United States District Court, Southern District of New York
February 1, 1991
IN RE JOINT EASTERN AND SOUTHERN DISTRICT ASBESTOS LITIGATION. THIS DOCUMENT RELATES TO JOHN MAIORANA.
The opinion of the court was delivered by: Sweet, District Judge.
Defendants Owens-Corning Fiberglass Corporation ("OCF") and
United States Mineral Products Company ("USMP") in this
asbestos litigation move for partial summary judgment
dismissing the wrongful death claims of plaintiff Arlene
Maiorana ("Maiorana") as time-barred. For the following
reasons, the motion is granted.
Maiorana is the widow of John Maiorana, a sheetmetal worker
who died of colon cancer on June 16, 1983. She asserts that
her husband's cancer was caused by his exposure to asbestos
and asbestos-containing products during his construction
The defendants are manufacturers of various
asbestos-containing products to which Mr. Maiorana is alleged
to have been exposed.
This case was originally filed on July 28, 1987 as part of
a case brought by sixteen plaintiffs on behalf of themselves
and their deceased spouses, Meilinger v. National Gypsum Co.,
No. 87 Civ. 5188 (S.D.N.Y. filed July 28, 1987). In that
complaint, each plaintiff alleged a claim for wrongful death
and survival benefits and a claim for loss of services and
consortium, and sought punitive damages against the defendants.
In May 1988, Maiorana's claims were separated from those of the
other widows and filed as an independent case, Maiorana v.
National Gypsum Co., 88 Civ. 3317 (S.D.N.Y. filed May 11,
1988). In October 1990, the case was transferred to this Court
for expedited trial.
This case involves application of § 4 of the New York Toxic
Tort Reform Act of 1986, Ch. 682, L. 1986, § 4, reprinted in 1
McKinney's Session Laws of New York 1567 (West 1986) ("the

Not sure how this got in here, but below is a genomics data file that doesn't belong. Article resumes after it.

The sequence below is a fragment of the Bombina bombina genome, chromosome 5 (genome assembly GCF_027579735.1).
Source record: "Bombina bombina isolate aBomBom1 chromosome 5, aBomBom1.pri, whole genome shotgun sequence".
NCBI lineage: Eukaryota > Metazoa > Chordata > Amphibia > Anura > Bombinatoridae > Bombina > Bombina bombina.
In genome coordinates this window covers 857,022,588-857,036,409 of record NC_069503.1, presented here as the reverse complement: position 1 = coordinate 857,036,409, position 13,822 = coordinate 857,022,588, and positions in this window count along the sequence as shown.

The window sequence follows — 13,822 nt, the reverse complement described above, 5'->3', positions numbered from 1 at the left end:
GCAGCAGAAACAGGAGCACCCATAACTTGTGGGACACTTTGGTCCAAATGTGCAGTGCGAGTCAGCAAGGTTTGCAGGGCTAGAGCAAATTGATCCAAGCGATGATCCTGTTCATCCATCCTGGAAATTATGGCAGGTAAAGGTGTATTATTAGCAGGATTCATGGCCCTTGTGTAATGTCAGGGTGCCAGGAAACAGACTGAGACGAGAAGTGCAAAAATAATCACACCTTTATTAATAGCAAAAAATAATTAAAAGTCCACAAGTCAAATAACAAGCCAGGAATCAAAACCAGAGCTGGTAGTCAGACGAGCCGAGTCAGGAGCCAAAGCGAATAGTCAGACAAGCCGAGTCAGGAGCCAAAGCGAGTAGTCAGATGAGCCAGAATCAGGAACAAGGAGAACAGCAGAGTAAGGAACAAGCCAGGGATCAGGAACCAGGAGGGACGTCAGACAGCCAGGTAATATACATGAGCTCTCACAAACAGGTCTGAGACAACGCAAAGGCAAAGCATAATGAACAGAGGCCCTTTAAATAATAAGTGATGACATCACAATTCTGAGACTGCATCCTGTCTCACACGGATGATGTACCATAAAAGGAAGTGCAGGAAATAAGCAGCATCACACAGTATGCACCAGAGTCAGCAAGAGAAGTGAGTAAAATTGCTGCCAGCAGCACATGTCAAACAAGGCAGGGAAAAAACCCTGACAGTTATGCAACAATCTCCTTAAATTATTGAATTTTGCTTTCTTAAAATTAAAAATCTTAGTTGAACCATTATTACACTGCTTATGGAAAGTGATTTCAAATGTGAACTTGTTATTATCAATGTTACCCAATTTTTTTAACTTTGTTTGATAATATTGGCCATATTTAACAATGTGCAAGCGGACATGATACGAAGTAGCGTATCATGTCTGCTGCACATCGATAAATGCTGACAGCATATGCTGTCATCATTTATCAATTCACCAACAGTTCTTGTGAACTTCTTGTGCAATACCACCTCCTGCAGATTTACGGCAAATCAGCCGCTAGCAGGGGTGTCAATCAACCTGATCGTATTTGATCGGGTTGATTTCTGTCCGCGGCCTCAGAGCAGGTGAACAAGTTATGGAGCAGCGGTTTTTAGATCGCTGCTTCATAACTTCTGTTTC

Revival Statute"). For a detailed discussion of this statute
see Monte v. National Gypsum Co., 921 F.2d 405, 406-08 (2d Cir.
Prior to 1986, New York law provided that a cause of action
for exposure to toxic
substances accrued at the date of last exposure to the toxic
substance. The applicable statute of limitations was three
years from that date. Monte, at 407; In re Joint Eastern and
Southern Districts Asbestos Litigation, relating to Anderson v.
Armstrong World Indus., Inc., No. 87 Civ. 4567 (S.D.N.Y. Dec.
18, 1988) and Oefelein v. Armstrong World Indus., Inc., No. 87
Civ. 4279 (Dec. 18, 1988); Steinhardt v. Johns-Manville Corp.,
54 N.Y.2d 1008, 1010-11, 446 N.Y.S.2d 244, 246,
430 N.E.2d 1297, 1299 (1981), cert. denied sub nom. Rosenberg v.
Johns-Manville Sales Corp., 456 U.S. 967, 102 S.Ct. 2226, 72
L.Ed.2d 840 (1982). If the exposed victim died prior to the end
of the limitations period, the Estates, Powers and Trusts Law
("EPTL") granted survivors two years in which to bring a
wrongful death action. N.Y.Est. Powers & Trusts Law § 5-4.1.
A significant problem with this was that toxic exposure
victims might be unaware of either the fact of their exposure
or the toxic nature of the substances to which they had been
exposed, and such exposure might not manifest itself as a
disease until long after the date of exposure. Thus many
victims were prevented from collecting for their injuries
because they did not even know that they had been injured
prior to the end of the limitations period.
The Revival Statute addressed this problem by reviving
claims which had been barred because of a lack of timely
awareness of the injury. Specifically, the statute provided a
one-year period in which plaintiffs could bring claims for
exposure to toxic substances which were previously
time-barred. Monte, at 406. The revival was expressly limited,
however, to exclude "any action for damages for a wrongful act,
neglect or default which was not barred as of the date of the